And called it ‘fish’.
Then after needing nothing fish to put
And called it ‘fish’. Fish, fish ; as if the same.
That same, that difference, they call that a name.
I couldn’t talk like that. I couldn’t talk.

When humans talk they split their say in bits
And bit by bit they step on what they feel.
They talk in bits, they never talk in all.
So live in wetness swimming they call ‘sea’ ;
And stand in dry and watch the wet waves call
They still call ‘sea’.
            Only their waves don’t call.

Strange are their pleasures, living in the dry.
Build a long finger on an empty house
And in it sing, four times a moon, and kneel,
And talk sea talk at last, talk what they feel
Not words, not names. I heard their holy song
It said belong, belong.

So one day in the finger house I stood
And sang of wet and swimming in the was,
And happy sang of happy singing till
They came all running noise and sticks of wood
And shouting devil kneel
And devil and that day I found out hurt.

That dark I did not die but ran away
To where the wet and swimming call and wait
And joined myself to swimming. This was back,
It did not hurt to change the way you lay,
It did not hurt to breathe. Just swallowing hurt
At first, till water washed the words out. Yet

I must have tasted too much dry up there
I must have got a taste for words, or air,
Or hurt, or something. Now
I follow ships from afar,
I climb on rocks and sit there till they see,
Till they put off in boats to bring me words
And nets, and hurt. Wait till they’re close and then
Almost reluctant, slip back in the sea.

Laurence Lerner, Selves (London: Routledge & Kegan Paul, 1969), no pagination.

Hummingbird-Heart by John Moffitt


Greedy bird, you are not more exasperating
Than a certain small person of preference—
You who have formed the alarming habit
Of drinking only out of the Audubon Society’s
Artfully camouflaged feeding-tube
Sugar and water mixed in precise proportions.
Shy, fascinating creature—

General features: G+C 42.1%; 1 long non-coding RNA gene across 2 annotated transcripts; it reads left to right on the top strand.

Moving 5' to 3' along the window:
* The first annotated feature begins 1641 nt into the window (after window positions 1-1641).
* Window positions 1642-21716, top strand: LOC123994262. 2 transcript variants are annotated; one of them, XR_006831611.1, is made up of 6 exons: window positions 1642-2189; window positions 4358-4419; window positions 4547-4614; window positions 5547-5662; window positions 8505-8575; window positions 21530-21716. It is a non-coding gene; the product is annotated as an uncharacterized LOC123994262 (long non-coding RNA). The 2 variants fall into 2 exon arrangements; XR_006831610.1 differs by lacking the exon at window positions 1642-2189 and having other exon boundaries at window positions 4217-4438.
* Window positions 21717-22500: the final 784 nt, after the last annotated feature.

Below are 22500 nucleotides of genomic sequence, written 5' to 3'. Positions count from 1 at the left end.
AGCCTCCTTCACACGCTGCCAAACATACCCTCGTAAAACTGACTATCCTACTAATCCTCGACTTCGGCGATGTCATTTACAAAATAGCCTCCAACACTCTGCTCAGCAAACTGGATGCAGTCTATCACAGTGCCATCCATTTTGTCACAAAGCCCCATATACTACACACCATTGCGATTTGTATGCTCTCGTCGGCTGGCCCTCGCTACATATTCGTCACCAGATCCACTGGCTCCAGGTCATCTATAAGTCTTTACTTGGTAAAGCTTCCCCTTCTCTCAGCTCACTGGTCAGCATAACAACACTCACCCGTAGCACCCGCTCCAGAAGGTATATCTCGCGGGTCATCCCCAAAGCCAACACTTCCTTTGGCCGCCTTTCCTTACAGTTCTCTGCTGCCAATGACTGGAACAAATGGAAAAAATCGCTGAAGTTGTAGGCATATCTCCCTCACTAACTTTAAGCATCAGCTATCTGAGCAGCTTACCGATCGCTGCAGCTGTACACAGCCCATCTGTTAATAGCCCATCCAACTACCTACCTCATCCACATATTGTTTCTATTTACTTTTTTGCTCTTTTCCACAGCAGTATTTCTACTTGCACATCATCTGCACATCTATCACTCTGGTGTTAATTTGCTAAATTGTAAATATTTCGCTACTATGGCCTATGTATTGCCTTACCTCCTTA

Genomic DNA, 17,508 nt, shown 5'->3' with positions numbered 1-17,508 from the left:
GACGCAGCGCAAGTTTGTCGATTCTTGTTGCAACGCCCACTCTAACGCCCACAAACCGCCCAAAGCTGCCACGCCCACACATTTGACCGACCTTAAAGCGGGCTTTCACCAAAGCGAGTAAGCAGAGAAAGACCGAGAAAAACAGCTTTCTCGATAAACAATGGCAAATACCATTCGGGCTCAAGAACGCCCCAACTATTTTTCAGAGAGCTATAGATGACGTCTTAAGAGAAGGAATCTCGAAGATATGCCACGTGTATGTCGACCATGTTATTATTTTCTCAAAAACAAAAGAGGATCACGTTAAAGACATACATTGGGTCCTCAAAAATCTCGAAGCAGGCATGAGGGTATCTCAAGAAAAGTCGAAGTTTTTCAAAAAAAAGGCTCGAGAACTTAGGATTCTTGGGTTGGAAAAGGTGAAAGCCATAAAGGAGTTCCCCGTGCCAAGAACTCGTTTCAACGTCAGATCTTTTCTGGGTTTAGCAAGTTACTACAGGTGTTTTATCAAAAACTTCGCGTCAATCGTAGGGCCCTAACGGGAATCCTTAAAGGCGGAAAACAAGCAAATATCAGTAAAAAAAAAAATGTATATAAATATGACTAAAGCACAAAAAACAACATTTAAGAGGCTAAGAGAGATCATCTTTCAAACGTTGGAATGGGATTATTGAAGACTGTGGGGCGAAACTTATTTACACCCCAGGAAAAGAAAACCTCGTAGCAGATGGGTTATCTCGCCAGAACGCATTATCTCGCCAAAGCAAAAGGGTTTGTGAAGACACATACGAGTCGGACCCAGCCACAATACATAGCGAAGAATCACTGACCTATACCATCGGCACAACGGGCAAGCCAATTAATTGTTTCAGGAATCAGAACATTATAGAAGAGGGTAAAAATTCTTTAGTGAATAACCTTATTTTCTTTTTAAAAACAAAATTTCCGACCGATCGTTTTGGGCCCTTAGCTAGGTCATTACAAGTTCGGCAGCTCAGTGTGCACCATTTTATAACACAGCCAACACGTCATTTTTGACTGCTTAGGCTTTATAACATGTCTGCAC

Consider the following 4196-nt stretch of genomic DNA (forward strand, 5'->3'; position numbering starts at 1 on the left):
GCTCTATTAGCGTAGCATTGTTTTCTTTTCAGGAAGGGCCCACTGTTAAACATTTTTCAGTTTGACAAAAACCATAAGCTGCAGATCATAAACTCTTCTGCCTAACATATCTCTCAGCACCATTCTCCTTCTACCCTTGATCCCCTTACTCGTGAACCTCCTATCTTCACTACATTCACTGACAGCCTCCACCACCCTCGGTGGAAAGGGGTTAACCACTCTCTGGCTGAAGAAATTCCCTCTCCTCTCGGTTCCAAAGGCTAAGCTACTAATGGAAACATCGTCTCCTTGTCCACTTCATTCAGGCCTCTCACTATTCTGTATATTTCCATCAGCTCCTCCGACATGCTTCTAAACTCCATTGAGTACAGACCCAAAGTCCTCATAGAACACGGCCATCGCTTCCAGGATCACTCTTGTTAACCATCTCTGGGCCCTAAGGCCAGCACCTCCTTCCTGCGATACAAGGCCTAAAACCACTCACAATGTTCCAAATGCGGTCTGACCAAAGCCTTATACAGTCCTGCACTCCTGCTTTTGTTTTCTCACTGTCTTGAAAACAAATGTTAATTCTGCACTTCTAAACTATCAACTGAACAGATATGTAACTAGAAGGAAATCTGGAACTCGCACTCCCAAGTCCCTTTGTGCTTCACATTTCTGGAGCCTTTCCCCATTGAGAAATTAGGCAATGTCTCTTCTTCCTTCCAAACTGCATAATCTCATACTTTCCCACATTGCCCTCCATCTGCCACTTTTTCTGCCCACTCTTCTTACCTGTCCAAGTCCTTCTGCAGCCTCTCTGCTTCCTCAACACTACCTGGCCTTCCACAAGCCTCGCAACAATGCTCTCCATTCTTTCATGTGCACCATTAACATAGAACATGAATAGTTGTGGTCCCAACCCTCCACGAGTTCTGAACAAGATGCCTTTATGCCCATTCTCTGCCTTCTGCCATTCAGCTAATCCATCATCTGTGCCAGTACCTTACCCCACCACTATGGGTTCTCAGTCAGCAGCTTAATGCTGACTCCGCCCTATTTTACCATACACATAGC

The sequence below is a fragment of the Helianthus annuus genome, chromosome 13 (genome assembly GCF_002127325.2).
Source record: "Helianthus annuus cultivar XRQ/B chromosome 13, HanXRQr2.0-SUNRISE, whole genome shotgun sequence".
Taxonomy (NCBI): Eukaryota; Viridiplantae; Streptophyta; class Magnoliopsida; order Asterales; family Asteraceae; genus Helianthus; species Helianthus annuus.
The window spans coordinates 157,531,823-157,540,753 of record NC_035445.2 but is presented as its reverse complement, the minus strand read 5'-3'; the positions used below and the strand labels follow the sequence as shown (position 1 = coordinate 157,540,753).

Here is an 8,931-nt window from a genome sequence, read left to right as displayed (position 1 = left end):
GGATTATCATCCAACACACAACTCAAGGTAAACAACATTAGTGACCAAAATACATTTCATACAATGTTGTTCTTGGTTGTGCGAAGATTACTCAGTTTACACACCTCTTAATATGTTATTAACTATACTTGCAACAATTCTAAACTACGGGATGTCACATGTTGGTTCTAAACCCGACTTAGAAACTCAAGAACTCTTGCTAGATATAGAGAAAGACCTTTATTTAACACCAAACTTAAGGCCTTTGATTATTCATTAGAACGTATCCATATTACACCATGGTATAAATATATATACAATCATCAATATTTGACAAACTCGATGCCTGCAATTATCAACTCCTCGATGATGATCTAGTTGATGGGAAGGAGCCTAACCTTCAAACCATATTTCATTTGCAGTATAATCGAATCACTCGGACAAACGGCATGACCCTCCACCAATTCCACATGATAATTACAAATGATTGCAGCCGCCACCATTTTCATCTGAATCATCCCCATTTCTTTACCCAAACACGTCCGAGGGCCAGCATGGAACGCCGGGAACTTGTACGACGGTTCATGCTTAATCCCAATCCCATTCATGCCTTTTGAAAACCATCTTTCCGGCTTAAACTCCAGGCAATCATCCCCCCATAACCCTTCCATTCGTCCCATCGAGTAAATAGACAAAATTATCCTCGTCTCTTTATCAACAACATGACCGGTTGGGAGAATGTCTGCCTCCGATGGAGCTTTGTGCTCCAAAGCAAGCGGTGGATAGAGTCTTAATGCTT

Shrilling to me impatiently to move away
Whenever I loom too near for your electric
Shape to dart down to flower level unafraid—
How was I to know you would prove
So fond of refined cane sugar as to make me
Fill your tube two and even three times a day?
How was I to know, amiable pest,
That you would take whatever I have to give—
Importunate, insatiable—
With never a thought of sharing your exquisite small
Self for more than the space contained
Between the opening and shutting of an eye?

John Moffitt, Escape of the Leopard (New York: Harcourt Brace Jovanovich, 1974), 18.

Sunday, 16 February 2014


In Mornigan’s park there is a deer,
Silver horns and golden ear,
Neither fish, flesh, feather, nor bone,
In Mornigan’s park she walks alone.

The Faber Book of Popular Verse, ed. by Geoffrey Grigson (London: Faber and Faber, 1971), 39.

Monday, 10 February 2014

[My true Love hath my heart,…] by Sir Philip Sidney

My true Love hath my heart, and I have his,
    By just exchange, one for the other given:
I hold his dear, and mine he cannot miss;
    There never was a better bargain driven.
His heart in me keeps me and him in one,
    My heart in him his thoughts and senses guides:
He loves my heart, for once it was his own;
    I cherish his because in me it bides.
His heart his wound receivëd from my sight,
    My heart was wounded, with his wounded heart;
For as from me, on him his hurt did light,
    So still methought in me his hurt did smart.
        Both, equal hurt, in this change sought our bliss:
        My true Love hath my heart, and I have his.